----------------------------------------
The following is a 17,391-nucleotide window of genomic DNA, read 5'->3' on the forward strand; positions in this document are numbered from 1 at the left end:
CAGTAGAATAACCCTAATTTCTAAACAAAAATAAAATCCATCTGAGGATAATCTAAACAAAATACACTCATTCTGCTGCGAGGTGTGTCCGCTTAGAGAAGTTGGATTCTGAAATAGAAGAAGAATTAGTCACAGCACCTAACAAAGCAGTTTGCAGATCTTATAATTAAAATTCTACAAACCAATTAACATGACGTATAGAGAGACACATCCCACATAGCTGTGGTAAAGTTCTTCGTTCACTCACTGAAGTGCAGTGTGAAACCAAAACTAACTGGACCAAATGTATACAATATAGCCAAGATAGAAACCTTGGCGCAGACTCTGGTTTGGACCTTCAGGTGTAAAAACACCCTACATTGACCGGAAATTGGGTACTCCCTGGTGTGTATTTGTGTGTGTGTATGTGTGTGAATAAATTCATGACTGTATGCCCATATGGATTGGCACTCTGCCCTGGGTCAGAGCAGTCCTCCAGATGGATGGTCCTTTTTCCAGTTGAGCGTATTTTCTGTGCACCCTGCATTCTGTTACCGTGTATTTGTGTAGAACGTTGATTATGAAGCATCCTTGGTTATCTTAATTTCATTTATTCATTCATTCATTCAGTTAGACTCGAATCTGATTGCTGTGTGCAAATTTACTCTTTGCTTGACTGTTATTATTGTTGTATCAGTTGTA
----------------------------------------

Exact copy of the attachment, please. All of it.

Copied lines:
The following is a 17,391-nucleotide window of genomic DNA, read 5'->3' on the forward strand; positions in this document are numbered from 1 at the left end:
CAGTAGAATAACCCTAATTTCTAAACAAAAATAAAATCCATCTGAGGATAATCTAAACAAAATACACTCATTCTGCTGCGAGGTGTGTCCGCTTAGAGAAGTTGGATTCTGAAATAGAAGAAGAATTAGTCACAGCACCTAACAAAGCAGTTTGCAGATCTTATAATTAAAATTCTACAAACCAATTAACATGACGTATAGAGAGACACATCCCACATAGCTGTGGTAAAGTTCTTCGTTCACTCACTGAAGTGCAGTGTGAAACCAAAACTAACTGGACCAAATGTATACAATATAGCCAAGATAGAAACCTTGGCGCAGACTCTGGTTTGGACCTTCAGGTGTAAAAACACCCTACATTGACCGGAAATTGGGTACTCCCTGGTGTGTATTTGTGTGTGTGTATGTGTGTGAATAAATTCATGACTGTATGCCCATATGGATTGGCACTCTGCCCTGGGTCAGAGCAGTCCTCCAGATGGATGGTCCTTTTTCCAGTTGAGCGTATTTTCTGTGCACCCTGCATTCTGTTACCGTGTATTTGTGTAGAACGTTGATTATGAAGCATCCTTGGTTATCTTAATTTCATTTATTCATTCATTCATTCAGTTAGACTCGAATCTGATTGCTGTGTGCAAATTTACTCTTTGCTTGACTGTTATTATTGTTGTATCAGTTGTA